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8 hours ago, mikegarrison said:

It's a normal assumption that the Earth is a cow?

Yes. To high degree of precision, it is fair to assume that Earth is a spherical cow in vacuum.

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Interesting factoid:

You can also get SSOs around other planets, such as Mars, or Jupiter. But not Venus.

SSOs require oblateness to torque the orbit. Venus barely rotates, so it's a near-perfect sphere. It has barely any oblateness. So SSOs are functionally impossible around Venus.

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3 hours ago, RCgothic said:

Interesting factoid:

You can also get SSOs around other planets, such as Mars, or Jupiter. But not Venus.

SSOs require oblateness to torque the orbit. Venus barely rotates, so it's a near-perfect sphere. It has barely any oblateness. So SSOs are functionally impossible around Venus.

Given the extreme oblateness of Saturn, I wonder if that makes it more difficult or less difficult.

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1 hour ago, sevenperforce said:

Given the extreme oblateness of Saturn, I wonder if that makes it more difficult or less difficult.

Wikipedia suggests that angular precession per orbit is related to the oblateness and the radius of the planet squared, divided by the size of the orbit.

Assuming any low orbit around a planet would need to scale with planet size, this suggests precession is related to first power of planet radius and oblateness. Saturn would therefore cause a lot of precession!

Mercury is also in the "functionally impossible" column with Venus.

Edited by RCgothic
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1 hour ago, RCgothic said:

Wikipedia suggests that angular precession per orbit is related to the oblateness and the radius of the planet squared, divided by the size of the orbit.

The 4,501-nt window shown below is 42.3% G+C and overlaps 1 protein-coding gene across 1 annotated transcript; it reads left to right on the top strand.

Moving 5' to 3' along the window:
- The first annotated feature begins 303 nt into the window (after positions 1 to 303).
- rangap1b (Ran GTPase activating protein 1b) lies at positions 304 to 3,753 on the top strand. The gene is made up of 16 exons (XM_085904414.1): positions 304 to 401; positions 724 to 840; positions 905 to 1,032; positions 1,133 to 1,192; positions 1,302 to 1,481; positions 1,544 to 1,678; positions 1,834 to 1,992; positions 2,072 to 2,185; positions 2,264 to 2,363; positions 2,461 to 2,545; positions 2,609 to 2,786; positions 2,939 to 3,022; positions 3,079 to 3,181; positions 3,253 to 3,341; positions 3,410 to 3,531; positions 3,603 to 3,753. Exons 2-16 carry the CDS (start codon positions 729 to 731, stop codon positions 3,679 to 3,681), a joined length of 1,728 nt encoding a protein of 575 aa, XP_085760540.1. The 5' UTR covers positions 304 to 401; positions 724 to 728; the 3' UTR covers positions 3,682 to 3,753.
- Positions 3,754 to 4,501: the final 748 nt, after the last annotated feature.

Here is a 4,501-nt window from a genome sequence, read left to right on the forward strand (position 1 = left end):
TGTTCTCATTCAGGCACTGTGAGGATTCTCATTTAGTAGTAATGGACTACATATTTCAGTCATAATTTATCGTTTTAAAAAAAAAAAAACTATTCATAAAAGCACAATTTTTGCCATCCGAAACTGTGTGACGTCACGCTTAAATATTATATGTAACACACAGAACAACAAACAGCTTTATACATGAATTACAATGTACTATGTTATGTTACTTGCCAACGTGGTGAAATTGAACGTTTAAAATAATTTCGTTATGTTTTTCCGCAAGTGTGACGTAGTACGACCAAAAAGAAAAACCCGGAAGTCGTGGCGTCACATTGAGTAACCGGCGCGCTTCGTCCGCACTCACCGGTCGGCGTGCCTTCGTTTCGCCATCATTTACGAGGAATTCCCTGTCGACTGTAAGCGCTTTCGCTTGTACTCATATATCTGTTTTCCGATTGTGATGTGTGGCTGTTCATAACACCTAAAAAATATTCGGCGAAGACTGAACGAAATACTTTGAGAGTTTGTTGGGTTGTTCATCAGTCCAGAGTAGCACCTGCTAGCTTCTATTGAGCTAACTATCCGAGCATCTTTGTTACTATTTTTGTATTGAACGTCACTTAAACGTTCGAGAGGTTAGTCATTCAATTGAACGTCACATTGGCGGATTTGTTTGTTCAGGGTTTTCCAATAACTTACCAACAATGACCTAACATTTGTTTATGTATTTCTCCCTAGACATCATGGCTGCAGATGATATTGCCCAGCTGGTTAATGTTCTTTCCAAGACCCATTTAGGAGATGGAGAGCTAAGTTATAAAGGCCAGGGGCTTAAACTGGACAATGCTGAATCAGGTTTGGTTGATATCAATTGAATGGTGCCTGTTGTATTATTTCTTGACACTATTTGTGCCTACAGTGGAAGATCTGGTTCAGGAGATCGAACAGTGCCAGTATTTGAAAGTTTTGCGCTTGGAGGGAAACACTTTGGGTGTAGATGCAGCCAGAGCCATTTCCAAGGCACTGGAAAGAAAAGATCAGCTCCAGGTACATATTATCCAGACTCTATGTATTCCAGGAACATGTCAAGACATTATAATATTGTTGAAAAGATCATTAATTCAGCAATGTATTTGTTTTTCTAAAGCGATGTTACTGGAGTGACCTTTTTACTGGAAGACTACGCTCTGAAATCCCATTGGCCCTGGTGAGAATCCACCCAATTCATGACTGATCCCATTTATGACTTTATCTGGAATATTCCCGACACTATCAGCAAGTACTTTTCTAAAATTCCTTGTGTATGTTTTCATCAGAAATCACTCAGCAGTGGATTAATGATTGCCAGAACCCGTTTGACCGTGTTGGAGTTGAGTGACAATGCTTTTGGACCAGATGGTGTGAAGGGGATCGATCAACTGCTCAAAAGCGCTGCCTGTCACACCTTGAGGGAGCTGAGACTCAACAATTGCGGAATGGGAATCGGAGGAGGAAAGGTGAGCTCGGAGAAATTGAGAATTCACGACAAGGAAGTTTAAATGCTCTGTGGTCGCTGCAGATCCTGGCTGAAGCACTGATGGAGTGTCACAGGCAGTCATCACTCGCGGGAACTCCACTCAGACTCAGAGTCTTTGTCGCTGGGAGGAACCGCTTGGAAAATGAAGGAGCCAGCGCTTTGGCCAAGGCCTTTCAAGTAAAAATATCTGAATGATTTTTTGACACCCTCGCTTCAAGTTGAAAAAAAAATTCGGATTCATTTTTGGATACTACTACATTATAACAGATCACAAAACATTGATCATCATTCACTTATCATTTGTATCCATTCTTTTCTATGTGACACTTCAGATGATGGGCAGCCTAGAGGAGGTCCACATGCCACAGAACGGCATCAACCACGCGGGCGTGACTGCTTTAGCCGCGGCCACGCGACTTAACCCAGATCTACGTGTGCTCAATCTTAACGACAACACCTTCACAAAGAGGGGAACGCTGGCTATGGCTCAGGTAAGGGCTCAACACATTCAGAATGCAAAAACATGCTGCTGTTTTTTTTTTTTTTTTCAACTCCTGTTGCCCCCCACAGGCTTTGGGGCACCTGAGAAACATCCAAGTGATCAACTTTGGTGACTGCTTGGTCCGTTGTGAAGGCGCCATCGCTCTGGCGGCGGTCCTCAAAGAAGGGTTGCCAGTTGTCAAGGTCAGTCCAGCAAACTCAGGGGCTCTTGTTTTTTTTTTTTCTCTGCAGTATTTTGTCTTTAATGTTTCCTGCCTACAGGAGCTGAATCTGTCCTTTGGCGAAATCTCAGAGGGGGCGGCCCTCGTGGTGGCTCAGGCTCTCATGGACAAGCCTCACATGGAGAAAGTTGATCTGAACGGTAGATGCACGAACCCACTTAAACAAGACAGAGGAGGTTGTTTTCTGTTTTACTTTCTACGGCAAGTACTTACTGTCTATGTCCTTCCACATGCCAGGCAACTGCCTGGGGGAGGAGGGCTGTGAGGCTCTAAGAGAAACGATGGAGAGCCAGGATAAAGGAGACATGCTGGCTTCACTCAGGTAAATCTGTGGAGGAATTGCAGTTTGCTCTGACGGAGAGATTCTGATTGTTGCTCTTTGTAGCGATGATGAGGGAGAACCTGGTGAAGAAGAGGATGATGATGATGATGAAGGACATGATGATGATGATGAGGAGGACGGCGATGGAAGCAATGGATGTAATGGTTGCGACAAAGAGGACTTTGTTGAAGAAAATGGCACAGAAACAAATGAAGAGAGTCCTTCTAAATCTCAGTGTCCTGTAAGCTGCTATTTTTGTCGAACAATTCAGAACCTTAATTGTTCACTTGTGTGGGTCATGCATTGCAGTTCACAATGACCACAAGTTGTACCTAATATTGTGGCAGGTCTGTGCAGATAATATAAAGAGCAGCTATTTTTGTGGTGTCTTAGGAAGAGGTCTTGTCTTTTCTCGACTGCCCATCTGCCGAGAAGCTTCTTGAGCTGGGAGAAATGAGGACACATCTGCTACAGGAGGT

Assuming any low orbit around a planet would need to scale with planet size, this suggests precession is related to first power of planet radius and oblateness. Saturn would therefore cause a lot of precession!

Mercury is also in the "functionally impossible" column with Venus.

You forgot the inclination. The reason SSO's work is because you never pass over the poles. This makes it so you are never equidistant from the increase in concentration of mass due to the oblateness, as you would be if passing directly over the poles. Thus, the satellite will always be pulled towards the equator directly north or south of its location as there is a "close" and "far" node. For Saturn, to reduce the increase in precession when compared to Earth, they would set the inclination closer to 90* to decrease the difference in the gravitational pull of the close and far nodes.

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2 hours ago, Meecrob said:

You forgot the inclination. The reason SSO's work is because you never pass over the poles. This makes it so you are never equidistant from the increase in concentration of mass due to the oblateness, as you would be if passing directly over the poles. Thus, the satellite will always be pulled towards the equator directly north or south of its location as there is a "close" and "far" node. For Saturn, to reduce the increase in precession when compared to Earth, they would set the inclination closer to 90* to decrease the difference in the gravitational pull of the close and far nodes.

I didn't forget it, it just wasn't relevant to whether a planet can have SSOs or not.